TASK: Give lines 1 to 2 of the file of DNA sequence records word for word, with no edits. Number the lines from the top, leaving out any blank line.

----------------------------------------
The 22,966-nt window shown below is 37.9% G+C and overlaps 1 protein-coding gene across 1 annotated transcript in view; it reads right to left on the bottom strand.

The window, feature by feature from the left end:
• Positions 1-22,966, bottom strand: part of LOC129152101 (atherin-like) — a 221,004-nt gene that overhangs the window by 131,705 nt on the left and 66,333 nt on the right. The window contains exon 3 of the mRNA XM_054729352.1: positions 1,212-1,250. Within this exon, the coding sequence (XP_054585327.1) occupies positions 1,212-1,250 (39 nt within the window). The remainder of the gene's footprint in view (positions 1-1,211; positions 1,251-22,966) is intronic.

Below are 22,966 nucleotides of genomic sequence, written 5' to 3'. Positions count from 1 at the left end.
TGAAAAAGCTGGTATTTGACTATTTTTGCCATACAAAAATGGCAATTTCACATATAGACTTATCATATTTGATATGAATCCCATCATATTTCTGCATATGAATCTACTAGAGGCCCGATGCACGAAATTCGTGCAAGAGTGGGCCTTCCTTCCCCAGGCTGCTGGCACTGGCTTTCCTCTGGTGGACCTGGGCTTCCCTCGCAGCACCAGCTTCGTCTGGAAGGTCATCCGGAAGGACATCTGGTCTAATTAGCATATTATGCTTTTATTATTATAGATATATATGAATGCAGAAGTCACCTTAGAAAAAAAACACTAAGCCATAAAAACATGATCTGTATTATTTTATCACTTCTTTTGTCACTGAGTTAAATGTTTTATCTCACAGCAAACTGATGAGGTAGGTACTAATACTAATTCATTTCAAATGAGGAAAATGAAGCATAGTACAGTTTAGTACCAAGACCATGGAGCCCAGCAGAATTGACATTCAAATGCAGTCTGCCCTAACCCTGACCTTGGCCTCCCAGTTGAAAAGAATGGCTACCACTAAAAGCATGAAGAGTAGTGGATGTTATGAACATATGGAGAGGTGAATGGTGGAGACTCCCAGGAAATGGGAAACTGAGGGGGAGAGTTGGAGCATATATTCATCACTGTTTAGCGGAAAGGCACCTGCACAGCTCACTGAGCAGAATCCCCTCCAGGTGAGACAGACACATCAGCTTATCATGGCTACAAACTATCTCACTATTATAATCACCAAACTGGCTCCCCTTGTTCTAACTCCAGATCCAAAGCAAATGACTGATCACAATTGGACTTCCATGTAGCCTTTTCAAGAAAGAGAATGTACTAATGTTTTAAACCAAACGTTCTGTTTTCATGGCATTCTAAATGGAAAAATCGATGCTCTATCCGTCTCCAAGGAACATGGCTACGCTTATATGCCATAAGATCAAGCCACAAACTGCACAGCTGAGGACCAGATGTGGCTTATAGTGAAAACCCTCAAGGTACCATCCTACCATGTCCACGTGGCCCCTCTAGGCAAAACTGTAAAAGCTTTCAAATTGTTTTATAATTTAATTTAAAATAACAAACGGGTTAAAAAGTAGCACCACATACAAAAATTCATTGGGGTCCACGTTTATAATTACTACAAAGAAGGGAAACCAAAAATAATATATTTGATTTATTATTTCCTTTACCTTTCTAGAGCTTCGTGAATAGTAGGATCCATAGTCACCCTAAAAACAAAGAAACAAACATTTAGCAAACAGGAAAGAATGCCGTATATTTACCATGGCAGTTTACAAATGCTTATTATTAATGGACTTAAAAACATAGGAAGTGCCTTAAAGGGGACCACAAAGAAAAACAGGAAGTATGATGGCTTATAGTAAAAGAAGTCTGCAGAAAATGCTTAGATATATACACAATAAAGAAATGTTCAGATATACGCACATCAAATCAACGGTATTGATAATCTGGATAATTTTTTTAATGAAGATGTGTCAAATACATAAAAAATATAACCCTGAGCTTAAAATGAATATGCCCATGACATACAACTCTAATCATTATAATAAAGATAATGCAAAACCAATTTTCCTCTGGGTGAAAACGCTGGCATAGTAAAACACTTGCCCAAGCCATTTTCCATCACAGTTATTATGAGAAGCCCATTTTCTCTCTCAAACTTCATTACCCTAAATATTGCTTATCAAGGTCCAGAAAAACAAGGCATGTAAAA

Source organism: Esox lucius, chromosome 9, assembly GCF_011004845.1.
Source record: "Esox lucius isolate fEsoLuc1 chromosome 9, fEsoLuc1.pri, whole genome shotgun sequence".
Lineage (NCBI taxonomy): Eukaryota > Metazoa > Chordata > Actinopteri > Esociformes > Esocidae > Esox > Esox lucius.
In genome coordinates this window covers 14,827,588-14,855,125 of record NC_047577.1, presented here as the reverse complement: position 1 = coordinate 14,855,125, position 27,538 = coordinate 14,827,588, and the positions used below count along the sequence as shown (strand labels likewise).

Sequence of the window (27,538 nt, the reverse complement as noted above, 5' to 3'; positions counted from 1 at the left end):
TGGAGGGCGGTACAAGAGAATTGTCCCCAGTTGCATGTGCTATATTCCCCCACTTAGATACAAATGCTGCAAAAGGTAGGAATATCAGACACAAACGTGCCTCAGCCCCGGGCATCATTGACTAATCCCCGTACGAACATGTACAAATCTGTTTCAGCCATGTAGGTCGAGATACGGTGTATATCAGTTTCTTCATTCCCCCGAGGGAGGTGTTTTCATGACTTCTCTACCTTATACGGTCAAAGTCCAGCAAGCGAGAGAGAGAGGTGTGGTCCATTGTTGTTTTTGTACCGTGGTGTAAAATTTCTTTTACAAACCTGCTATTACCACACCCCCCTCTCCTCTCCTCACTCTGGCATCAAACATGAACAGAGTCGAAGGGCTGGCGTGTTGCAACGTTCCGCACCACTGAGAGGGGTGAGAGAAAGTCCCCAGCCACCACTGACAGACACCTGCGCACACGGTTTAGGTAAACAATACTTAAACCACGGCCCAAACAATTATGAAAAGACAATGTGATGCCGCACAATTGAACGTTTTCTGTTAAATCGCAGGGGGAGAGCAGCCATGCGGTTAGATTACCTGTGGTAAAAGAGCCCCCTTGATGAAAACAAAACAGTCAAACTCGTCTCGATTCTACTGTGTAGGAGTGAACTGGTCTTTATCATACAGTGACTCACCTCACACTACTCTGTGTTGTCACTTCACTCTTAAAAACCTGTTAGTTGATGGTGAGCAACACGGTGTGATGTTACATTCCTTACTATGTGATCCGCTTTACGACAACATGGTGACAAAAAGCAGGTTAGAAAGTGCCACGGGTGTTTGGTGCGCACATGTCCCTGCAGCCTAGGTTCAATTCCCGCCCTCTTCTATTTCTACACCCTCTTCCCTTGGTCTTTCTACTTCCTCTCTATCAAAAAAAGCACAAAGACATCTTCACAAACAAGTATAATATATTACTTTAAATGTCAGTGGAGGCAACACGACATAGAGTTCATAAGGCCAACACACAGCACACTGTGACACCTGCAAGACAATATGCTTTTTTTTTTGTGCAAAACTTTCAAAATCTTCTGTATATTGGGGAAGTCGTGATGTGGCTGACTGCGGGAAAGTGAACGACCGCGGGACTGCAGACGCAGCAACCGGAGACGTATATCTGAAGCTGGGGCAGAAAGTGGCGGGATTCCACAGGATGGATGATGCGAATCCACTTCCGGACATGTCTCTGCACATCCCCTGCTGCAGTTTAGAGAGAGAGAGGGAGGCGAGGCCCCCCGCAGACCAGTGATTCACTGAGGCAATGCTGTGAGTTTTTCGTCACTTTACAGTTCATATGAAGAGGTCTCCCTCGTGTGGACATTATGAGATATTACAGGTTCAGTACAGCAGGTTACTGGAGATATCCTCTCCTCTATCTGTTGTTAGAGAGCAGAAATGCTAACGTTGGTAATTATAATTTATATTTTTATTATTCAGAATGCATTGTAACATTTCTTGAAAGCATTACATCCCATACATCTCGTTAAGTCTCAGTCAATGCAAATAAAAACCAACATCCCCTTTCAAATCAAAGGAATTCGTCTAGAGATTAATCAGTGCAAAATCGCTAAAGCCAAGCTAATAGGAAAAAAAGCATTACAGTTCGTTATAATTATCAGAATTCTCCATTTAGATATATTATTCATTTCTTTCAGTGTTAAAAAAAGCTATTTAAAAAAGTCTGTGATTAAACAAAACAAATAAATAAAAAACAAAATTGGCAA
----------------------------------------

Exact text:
The 22,966-nt window shown below is 37.9% G+C and overlaps 1 protein-coding gene across 1 annotated transcript in view; it reads right to left on the bottom strand.

The window, feature by feature from the left end: